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ANTHONY HECHT, The Darkness and the Light, New York, Alfred A. Knopf 2001, pp. 67, $ 10,50; Melodies Unheard: Essays on the Mysteries of Poetry, Baltimora, Johns Hopkins University Press 2003, pp. 304, $ 24,95.

The title of Anthony Hecht’s latest volume, The Darkness and the Light, suggests a fine balance between positive and negative values, between good and evil. The cover itself is neatly divided between light and dark: the upper portion shows a detail from a luminous fresco by Tiepolo, Angel Preventing the Sacrifice of Isaac, while beneath it a dark photograph, in murky greys and blacks, shows silhouetted soldiers engaged in battle. However, once one enters the world of the poems contained in the volume, the sensation is inescapable that it is the forces of darkness that prevail. Indeed, even the Bible scene from the cover-painting, we soon find out, is far from being as radiantly joyful as the painter’s style may suggest. In Venetian Vespers, Hecht had paid homage to Tiepolo’s skill in rendering the «splendor of the insubstantial»; however, the episode that the artist depicts here, for all the frothy brilliance of his style, is full of grim substance, the full weight of which is explored in a sequence of three poems in the volume, under the general title Sacrifice. These poems are just three among many in the volume which present Biblical stories, treated in a variety of manners, ranging from a philologically faithful reproduction of the vocabulary and manner of the original text, to ironic updating. In the case of Sacrifice Hecht combines the two modes; the first two poems in the sequence present the episode from the points of view of Abraham and Isaac, with unembarrassed recourse to Biblical vocabulary and, in the case of Abraham, an unsettling adoption of the structure of a psalm of praise. The third poem, entitled simply 1945, presents a brief but powerful narrative that echoes the Bible story resonantly and disturbingly. It recounts an apparently minor episode during the German retreat from France in which a farming family hid their precious bicycle from the risk of German depredation in the orchard; the climax of the story comes when a German soldier, knowing the family must possess such a vehicle, points his rifle at the eldest son and shouts aloud «what was certainly meant / To be his terminal order: BICYCLETTE!»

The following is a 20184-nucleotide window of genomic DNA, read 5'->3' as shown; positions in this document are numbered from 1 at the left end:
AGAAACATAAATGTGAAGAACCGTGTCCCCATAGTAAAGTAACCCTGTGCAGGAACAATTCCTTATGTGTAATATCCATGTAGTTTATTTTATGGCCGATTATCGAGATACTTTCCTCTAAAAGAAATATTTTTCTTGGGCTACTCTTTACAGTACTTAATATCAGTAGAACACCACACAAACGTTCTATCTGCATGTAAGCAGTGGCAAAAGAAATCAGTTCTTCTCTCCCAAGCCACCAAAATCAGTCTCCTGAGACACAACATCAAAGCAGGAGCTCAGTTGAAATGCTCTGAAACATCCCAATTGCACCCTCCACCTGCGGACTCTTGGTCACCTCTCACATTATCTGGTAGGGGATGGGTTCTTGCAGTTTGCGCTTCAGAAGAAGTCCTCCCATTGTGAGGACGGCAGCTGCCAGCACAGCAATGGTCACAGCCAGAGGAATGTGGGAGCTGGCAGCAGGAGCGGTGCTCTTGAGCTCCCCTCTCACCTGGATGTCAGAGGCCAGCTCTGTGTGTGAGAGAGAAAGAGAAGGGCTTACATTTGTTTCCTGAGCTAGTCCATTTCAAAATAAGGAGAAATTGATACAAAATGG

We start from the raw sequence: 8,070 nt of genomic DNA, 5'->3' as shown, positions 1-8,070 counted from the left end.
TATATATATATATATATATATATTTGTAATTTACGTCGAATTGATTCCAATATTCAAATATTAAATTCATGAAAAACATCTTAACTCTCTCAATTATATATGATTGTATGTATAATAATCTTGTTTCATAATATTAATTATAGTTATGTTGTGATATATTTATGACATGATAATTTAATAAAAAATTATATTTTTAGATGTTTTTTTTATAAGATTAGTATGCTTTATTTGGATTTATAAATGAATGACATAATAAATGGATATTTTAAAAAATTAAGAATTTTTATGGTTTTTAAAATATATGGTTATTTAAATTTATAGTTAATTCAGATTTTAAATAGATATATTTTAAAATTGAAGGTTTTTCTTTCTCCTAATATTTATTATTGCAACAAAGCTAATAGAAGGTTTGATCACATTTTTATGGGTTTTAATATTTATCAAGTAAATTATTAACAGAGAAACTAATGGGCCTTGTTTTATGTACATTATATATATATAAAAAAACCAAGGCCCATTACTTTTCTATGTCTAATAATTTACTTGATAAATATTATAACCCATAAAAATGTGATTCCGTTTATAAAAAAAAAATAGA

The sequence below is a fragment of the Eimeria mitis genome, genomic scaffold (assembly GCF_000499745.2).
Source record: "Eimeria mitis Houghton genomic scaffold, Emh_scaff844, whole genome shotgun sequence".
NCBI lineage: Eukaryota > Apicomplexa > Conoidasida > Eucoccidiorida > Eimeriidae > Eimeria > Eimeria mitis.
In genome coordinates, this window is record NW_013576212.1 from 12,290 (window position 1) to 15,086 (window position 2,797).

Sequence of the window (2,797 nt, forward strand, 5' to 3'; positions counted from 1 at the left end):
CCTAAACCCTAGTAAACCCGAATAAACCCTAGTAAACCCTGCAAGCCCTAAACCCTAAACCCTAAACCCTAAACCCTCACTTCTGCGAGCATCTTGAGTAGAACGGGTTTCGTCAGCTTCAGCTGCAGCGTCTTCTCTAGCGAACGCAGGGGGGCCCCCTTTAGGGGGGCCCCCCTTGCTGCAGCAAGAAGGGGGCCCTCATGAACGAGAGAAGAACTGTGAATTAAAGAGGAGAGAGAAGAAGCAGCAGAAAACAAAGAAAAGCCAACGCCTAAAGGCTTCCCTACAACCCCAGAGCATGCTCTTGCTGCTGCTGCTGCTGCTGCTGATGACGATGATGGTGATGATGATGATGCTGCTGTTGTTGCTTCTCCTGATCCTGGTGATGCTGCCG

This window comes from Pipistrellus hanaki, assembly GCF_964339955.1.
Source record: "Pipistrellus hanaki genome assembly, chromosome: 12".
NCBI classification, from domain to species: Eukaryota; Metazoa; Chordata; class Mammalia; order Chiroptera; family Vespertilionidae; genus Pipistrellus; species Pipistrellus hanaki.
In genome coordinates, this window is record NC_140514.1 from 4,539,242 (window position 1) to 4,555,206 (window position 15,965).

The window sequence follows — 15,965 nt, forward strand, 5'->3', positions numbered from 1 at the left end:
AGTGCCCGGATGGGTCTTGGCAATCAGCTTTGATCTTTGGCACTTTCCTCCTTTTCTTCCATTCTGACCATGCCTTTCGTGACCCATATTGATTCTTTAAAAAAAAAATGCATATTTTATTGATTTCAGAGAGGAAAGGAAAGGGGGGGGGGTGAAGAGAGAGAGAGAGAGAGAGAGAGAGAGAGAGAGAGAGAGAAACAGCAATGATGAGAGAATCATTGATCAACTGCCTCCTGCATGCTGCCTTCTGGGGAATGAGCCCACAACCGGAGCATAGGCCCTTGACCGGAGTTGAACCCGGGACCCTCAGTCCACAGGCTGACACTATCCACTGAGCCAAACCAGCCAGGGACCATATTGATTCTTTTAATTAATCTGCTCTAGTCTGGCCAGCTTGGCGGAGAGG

It was still early on a chilly morning.
The water in the tire-treads of the road
Lay clouded, polished pale and chalked with frost,
Like the paraffin-sealed coverings of preserves
The very grass was a stiff lead-crystal gray, Though splendidly prismatic where the sun